Unlike Gollum, who offers a deeper wellspring of psychological nuance, Smaug serves as a purely antagonistic presence in the novel. The stakes that Smaug creates are clear. His very existence is the catalyst the puts the plot into motion. He is both the guardian of the treasure that Thorin’s company wishes to reclaim, and is himself a weapon capable of wreaking havoc on Lake Town, which prompts the large-scale battle following his defeat. Even Smaug’s weakness is not a character defect, but rather is a single gap in his armor-like scales, a contrast to Thorin’s weakness, which is his greed.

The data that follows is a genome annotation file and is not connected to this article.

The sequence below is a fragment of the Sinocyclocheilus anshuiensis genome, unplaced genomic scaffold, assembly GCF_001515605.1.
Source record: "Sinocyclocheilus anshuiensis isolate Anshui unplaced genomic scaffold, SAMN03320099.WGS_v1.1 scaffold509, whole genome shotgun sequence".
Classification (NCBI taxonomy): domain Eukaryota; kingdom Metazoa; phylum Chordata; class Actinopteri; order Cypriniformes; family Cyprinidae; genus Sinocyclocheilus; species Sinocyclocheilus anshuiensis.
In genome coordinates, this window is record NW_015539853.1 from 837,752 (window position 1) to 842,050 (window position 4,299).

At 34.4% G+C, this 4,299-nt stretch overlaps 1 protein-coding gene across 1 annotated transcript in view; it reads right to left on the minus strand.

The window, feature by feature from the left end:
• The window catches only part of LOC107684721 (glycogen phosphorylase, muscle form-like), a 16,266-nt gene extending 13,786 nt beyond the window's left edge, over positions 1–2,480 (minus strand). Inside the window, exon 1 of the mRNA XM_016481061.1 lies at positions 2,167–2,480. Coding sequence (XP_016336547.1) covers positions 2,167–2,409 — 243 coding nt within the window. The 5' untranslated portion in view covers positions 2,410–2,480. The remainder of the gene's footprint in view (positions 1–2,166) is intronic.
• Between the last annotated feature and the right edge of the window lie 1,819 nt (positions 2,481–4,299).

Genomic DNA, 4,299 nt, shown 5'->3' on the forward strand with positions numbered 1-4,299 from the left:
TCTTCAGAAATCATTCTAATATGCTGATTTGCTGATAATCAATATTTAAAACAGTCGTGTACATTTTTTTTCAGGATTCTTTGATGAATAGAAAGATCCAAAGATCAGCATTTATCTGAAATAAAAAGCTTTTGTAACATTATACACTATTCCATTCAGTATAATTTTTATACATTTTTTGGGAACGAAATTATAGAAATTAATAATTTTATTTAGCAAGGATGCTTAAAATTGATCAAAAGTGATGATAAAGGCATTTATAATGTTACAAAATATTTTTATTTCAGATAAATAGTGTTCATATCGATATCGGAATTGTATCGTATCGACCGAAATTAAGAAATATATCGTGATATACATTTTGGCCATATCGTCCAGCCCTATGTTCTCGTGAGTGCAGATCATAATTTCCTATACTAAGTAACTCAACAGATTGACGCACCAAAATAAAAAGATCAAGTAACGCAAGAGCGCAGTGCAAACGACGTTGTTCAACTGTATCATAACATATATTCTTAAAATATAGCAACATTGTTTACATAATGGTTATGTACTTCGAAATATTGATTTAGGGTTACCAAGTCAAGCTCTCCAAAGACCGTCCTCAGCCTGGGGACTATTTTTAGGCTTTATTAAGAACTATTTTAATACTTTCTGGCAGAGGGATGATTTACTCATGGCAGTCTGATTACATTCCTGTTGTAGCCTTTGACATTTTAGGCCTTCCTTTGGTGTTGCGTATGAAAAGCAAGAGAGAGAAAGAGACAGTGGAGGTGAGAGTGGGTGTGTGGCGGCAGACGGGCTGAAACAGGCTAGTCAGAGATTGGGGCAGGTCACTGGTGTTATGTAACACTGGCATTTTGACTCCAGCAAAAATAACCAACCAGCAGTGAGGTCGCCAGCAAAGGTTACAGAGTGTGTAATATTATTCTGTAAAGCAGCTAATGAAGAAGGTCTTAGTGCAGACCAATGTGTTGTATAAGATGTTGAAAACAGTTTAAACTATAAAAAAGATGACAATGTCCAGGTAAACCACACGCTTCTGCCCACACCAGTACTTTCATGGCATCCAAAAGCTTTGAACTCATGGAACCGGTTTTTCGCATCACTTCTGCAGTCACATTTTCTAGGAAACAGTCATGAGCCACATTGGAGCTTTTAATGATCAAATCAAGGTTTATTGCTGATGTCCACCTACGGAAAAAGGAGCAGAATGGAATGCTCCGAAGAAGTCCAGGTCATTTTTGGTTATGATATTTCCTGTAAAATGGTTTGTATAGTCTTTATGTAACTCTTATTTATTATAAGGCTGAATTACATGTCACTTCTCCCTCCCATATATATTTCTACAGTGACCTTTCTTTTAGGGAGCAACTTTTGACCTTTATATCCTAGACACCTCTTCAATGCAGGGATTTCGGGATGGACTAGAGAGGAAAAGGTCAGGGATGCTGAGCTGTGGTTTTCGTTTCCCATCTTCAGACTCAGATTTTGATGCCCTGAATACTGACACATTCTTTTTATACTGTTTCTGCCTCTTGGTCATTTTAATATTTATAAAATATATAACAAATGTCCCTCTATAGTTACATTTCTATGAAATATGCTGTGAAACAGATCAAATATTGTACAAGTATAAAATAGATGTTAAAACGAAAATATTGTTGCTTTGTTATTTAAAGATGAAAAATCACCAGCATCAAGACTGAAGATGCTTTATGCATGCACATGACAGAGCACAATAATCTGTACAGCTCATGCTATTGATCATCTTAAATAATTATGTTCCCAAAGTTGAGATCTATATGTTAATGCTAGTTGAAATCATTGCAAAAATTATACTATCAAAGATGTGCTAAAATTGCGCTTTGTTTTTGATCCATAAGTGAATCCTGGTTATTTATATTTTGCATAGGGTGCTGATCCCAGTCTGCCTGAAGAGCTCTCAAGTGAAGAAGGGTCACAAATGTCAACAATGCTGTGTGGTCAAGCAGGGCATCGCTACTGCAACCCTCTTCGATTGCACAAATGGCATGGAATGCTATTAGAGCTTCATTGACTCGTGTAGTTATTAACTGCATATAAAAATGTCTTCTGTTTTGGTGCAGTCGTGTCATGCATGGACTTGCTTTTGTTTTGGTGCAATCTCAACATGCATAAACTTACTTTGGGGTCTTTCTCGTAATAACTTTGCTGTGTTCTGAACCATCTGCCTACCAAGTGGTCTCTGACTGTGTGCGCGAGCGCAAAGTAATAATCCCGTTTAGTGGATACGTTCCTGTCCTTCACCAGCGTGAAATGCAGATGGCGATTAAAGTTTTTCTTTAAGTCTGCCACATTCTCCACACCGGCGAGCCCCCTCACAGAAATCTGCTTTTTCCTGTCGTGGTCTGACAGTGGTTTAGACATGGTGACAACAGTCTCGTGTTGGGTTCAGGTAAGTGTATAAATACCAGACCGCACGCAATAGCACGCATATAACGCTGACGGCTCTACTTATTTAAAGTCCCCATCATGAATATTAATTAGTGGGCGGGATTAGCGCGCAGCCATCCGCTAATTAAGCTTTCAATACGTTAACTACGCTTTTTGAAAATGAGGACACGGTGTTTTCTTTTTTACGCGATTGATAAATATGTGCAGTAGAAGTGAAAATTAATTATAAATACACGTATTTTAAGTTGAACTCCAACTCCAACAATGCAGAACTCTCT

Smaug showcases a certain level of intellectual prowess in his discussion with Bilbo. Specifically, he is shown to possess a dark sense of humor as well as a silver tongue, which he uses to his advantage; he catches Bilbo off guard at times, drawing information out of him and forcing him to consider that the dwarves may have their own ulterior motives and could in fact betray him. His almost modern manner of speaking contrasts with his characterization as a legendary dragon of old, evocative of beasts in epic literature.

Smaug, ultimately, is a bastion of brute force sitting on a pile of stolen wealth, aware that he has the ability to destroy anyone who wishes to challenge his conquest. The dragon’s physicality and strength allow him to have instill a sense of dread in the characters and imbue the story with suspense, as the reader (and Bilbo) learn about Smaug’s magnitude long before finally meeting him. The death of Smaug showcases the effectiveness of the small against the powerful, and of the necessity of courage.